The accretion disc size "problem" in Active Galaxies

Active Galactic Nuclei (AGN) are the most powerful, persistent objects in the Universe. They emit enormous amount of light (equivalent to the light emitted by all the stars in the galaxy) from regions which are not much larger than our Solar system. 

Representation of quasar gravitational lensing from a massive, foreground galaxy. Lensing is this case creates four individual images of the same object (as shown in the upper, left panel).  (Credit: X-ray: NASA/CXC/Penn State/G.Chartas et al; Illustration: NASA/CXC/M.Weiss).

We currently believe that all galaxies host supermassive black holes at their center. Their mass is up to billion times larger than the mass of our own Sun. In approximately 10 per cent of the nearby galaxies, gas is accreted to the central black hole. Through this process, gravitational power is released and heats the gas, which then emits the vast amount of light that we observe at almost all wavelengths from these objects. The gas forms a disc, which is very small in size and cannot be resolved by any telescope on Earth. We are therefore forced to test our theories of AGN via other means. One of the most imaginative, and powerful, way to study the size of the accretion discs in these objects is through variability observations of gravitationally lensed quasars. 

Being so luminous, AGN can be detected at very large distances from Earth (in fact, the most distant objects detected by the most powerful telescopes are all AGN, or quasars, as we often call the most luminous of them). In some cases, the distant quasar's light can be altered by a massive foreground galaxy along the light path. The foreground galaxy's powerful gravity can warp and magnify the quasar's light, producing multiple quasar images. It is possible that light from the individual lensed images of the background quasar can be re-magnified by a star in the foreground galaxy, as it moves over the quasar's accretion disc. As a result, study of the "microlensing" variations in these systems can be used to (literally) measure the size of the accretion disc in these distant quasars.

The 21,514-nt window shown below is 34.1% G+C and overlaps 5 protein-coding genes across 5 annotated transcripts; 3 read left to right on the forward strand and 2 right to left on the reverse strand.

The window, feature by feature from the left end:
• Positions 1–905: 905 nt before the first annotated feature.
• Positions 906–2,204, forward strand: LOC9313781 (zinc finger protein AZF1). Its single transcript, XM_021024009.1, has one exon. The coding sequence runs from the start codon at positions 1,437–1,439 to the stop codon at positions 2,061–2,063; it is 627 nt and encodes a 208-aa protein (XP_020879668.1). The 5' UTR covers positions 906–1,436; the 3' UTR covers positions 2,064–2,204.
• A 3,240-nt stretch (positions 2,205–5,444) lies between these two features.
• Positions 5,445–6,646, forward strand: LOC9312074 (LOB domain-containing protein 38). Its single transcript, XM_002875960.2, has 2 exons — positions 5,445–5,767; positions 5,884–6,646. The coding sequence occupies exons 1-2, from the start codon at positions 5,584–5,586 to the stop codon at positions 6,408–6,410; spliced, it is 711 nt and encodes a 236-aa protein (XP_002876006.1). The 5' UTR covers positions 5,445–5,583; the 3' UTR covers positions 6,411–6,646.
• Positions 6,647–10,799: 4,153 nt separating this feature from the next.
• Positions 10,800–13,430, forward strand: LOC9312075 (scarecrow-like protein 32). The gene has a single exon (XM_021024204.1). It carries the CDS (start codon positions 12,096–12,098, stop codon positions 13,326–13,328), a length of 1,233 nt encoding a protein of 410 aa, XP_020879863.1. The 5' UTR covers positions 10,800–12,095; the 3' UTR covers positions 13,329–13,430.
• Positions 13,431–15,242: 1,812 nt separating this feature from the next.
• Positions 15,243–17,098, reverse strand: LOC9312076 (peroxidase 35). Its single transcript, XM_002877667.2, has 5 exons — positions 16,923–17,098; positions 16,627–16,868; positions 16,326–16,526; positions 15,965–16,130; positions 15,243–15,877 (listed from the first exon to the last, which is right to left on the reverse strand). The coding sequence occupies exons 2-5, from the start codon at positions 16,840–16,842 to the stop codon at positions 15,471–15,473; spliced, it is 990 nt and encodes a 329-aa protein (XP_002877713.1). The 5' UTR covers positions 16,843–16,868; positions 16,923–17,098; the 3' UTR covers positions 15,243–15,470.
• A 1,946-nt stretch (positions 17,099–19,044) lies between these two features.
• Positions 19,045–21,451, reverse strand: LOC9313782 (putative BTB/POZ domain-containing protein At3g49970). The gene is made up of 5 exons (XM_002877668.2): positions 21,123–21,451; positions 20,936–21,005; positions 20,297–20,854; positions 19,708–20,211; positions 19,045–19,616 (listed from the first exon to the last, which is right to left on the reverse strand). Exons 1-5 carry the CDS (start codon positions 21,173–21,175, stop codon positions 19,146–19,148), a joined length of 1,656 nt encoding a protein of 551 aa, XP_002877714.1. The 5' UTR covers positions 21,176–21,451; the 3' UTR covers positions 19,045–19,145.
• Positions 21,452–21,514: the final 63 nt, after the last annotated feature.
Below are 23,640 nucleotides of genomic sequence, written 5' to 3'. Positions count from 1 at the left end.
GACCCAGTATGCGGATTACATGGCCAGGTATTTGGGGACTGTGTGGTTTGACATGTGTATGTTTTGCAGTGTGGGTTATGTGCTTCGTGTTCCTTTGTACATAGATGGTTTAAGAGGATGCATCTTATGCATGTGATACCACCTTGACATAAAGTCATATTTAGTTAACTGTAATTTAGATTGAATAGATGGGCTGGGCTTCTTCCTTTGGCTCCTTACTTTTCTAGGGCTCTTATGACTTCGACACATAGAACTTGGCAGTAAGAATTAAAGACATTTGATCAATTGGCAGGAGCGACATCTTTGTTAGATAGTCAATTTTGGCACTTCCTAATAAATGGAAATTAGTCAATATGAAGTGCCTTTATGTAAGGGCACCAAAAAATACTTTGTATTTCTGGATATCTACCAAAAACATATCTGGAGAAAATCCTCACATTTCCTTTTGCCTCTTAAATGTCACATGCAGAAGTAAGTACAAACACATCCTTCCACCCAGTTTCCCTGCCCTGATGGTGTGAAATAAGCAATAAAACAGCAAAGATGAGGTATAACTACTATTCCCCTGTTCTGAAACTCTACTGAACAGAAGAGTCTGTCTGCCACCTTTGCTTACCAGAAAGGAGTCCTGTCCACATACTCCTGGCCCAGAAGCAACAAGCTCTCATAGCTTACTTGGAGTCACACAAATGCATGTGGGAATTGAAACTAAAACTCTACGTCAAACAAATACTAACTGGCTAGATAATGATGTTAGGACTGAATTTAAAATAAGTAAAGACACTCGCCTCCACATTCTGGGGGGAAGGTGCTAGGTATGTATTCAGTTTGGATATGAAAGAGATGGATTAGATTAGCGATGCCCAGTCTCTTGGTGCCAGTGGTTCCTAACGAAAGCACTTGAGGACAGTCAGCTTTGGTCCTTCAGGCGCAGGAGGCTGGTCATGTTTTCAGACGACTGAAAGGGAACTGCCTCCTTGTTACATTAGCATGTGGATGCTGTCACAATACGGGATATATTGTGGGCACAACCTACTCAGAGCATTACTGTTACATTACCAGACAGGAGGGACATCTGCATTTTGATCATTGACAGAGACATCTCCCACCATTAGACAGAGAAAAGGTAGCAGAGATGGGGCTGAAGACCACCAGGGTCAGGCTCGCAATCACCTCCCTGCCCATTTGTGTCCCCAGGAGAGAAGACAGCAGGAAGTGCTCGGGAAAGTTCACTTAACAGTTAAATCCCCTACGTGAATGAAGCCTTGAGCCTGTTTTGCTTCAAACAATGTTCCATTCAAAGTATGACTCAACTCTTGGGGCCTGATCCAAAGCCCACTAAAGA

Plot of the model accretion disc size and luminosity (top and bottom panels, respectively) versus the black hole mass (black and red points), in the case of a standard disc (right panels) and discs which are illuminated by X-rays (middle and right panels). The solid and dashed lines show the best-fit to the observed data, and its 1-sigma uncertainty, respectively. The middle and right panels how that the model predictions are in excellent agreement with the observations when X-rays illuminate the disc. 

However, microlensing variability studies over the last 10 years have shown that the accretion disc in quasars appeared to be significantly larger than the theoretical predictions. This discrepancy is one of the most serious problems regarding our understanding of the power mechanism in AGN.

Recently, Prof. Iossif Papadakis and his collaborators studied the theoretical disc size in the case when the accretion disc is illuminated by an X-ray source using a theoretical model that they developed the last few years.  They considered general relativistic effects, correct treatment of the X-ray absorption/reflection from the accretion disc, and various inclinations, and they computed the model accretion disc size in thousand systems. They found that the disc size can be up to ∼ 3.5 times greater than the radius of a standard disc, even for a non-spinning black hole, based on a wide range of model parameters – as long as a significant part (at east 40-50 per cent) of the total accretion power is transferred to the corona and the height of the X-ray source above the black hole is greater than ∼ 20 Schwarzschild radii

The idea of the X-ray disc illumination was proposed many years ago to explain various features that are commonly observed in the X-ray spectra of AGN. Recently, Prof. Papadakis and his collaborators, showed that X-ray illumination of the accretion disc can also explain the observed UV/optical time-lags in AGN. The fact that the same model can also account for the quasar micro-lensing disc size "problem" strongly supports the hypothesis of the disc X-ray illumination in AGN.

Article: "X-ray illuminated accretion discs and quasar microlensing disc sizes", Papadakis, I. E., Dovčiak, M. & Kammoun, E. S., 2022, A&A , 666, 11